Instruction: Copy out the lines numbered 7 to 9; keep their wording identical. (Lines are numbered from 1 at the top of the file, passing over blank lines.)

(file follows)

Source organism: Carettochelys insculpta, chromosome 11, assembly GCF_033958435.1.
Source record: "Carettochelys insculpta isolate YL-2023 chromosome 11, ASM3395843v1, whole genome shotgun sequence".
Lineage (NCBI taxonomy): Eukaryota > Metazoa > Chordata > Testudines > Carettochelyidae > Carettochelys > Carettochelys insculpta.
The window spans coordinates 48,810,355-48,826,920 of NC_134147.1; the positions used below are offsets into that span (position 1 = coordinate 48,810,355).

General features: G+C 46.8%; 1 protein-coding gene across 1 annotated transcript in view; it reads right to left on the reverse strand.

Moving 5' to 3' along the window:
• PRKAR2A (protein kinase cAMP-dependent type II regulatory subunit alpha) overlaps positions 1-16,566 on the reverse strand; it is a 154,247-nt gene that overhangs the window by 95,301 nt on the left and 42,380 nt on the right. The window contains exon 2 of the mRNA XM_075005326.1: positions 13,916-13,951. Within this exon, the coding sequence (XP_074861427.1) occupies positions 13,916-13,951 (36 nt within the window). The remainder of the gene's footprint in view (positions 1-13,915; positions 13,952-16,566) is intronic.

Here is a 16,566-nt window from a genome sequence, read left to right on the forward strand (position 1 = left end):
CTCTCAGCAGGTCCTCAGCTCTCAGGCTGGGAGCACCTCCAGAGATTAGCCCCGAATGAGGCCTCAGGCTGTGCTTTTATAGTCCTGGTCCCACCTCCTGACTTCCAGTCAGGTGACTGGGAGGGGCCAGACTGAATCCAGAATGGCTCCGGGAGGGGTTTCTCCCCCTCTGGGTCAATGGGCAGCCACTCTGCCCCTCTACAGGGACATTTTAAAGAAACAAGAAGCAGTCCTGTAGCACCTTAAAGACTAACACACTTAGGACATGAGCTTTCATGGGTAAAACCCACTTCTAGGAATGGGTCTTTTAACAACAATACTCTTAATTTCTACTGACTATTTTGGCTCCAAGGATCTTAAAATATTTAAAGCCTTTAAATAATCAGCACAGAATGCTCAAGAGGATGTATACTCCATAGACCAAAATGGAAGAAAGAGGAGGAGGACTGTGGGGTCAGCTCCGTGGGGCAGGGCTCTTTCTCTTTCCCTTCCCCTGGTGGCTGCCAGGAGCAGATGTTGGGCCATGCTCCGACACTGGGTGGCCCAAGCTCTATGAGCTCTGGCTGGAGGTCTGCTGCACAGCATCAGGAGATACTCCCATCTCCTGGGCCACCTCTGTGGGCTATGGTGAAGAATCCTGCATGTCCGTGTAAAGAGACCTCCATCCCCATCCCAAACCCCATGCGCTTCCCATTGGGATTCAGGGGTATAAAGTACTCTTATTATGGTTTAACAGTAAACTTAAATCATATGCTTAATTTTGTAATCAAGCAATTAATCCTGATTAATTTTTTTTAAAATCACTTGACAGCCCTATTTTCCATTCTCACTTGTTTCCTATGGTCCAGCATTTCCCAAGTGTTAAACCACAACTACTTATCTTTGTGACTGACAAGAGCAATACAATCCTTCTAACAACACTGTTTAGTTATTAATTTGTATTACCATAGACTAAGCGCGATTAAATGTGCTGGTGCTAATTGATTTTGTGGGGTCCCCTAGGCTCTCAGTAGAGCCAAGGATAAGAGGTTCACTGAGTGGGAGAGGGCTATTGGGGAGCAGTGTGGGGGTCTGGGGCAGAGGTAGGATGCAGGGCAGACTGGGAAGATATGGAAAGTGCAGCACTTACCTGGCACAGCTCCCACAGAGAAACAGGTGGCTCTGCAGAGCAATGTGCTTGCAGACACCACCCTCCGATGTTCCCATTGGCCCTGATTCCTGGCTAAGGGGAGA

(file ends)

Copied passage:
• PRKAR2A (protein kinase cAMP-dependent type II regulatory subunit alpha) overlaps positions 1-16,566 on the reverse strand; it is a 154,247-nt gene that overhangs the window by 95,301 nt on the left and 42,380 nt on the right. The window contains exon 2 of the mRNA XM_075005326.1: positions 13,916-13,951. Within this exon, the coding sequence (XP_074861427.1) occupies positions 13,916-13,951 (36 nt within the window). The remainder of the gene's footprint in view (positions 1-13,915; positions 13,952-16,566) is intronic.

Here is a 16,566-nt window from a genome sequence, read left to right on the forward strand (position 1 = left end):
CTCTCAGCAGGTCCTCAGCTCTCAGGCTGGGAGCACCTCCAGAGATTAGCCCCGAATGAGGCCTCAGGCTGTGCTTTTATAGTCCTGGTCCCACCTCCTGACTTCCAGTCAGGTGACTGGGAGGGGCCAGACTGAATCCAGAATGGCTCCGGGAGGGGTTTCTCCCCCTCTGGGTCAATGGGCAGCCACTCTGCCCCTCTACAGGGACATTTTAAAGAAACAAGAAGCAGTCCTGTAGCACCTTAAAGACTAACACACTTAGGACATGAGCTTTCATGGGTAAAACCCACTTCTAGGAATGGGTCTTTTAACAACAATACTCTTAATTTCTACTGACTATTTTGGCTCCAAGGATCTTAAAATATTTAAAGCCTTTAAATAATCAGCACAGAATGCTCAAGAGGATGTATACTCCATAGACCAAAATGGAAGAAAGAGGAGGAGGACTGTGGGGTCAGCTCCGTGGGGCAGGGCTCTTTCTCTTTCCCTTCCCCTGGTGGCTGCCAGGAGCAGATGTTGGGCCATGCTCCGACACTGGGTGGCCCAAGCTCTATGAGCTCTGGCTGGAGGTCTGCTGCACAGCATCAGGAGATACTCCCATCTCCTGGGCCACCTCTGTGGGCTATGGTGAAGAATCCTGCATGTCCGTGTAAAGAGACCTCCATCCCCATCCCAAACCCCATGCGCTTCCCATTGGGATTCAGGGGTATAAAGTACTCTTATTATGGTTTAACAGTAAACTTAAATCATATGCTTAATTTTGTAATCAAGCAATTAATCCTGATTAATTTTTTTTAAAATCACTTGACAGCCCTATTTTCCATTCTCACTTGTTTCCTATGGTCCAGCATTTCCCAAGTGTTAAACCACAACTACTTATCTTTGTGACTGACAAGAGCAATACAATCCTTCTAACAACACTGTTTAGTTATTAATTTGTATTACCATAGACTAAGCGCGATTAAATGTGCTGGTGCTAATTGATTTTGTGGGGTCCCCTAGGCTCTCAGTAGAGCCAAGGATAAGAGGTTCACTGAGTGGGAGAGGGCTATTGGGGAGCAGTGTGGGGGTCTGGGGCAGAGGTAGGATGCAGGGCAGACTGGGAAGATATGGAAAGTGCAGCACTTACCTGGCACAGCTCCCACAGAGAAACAGGTGGCTCTGCAGAGCAATGTGCTTGCAGACACCACCCTCCGATGTTCCCATTGGCCCTGATTCCTGGCTAAGGGGAGA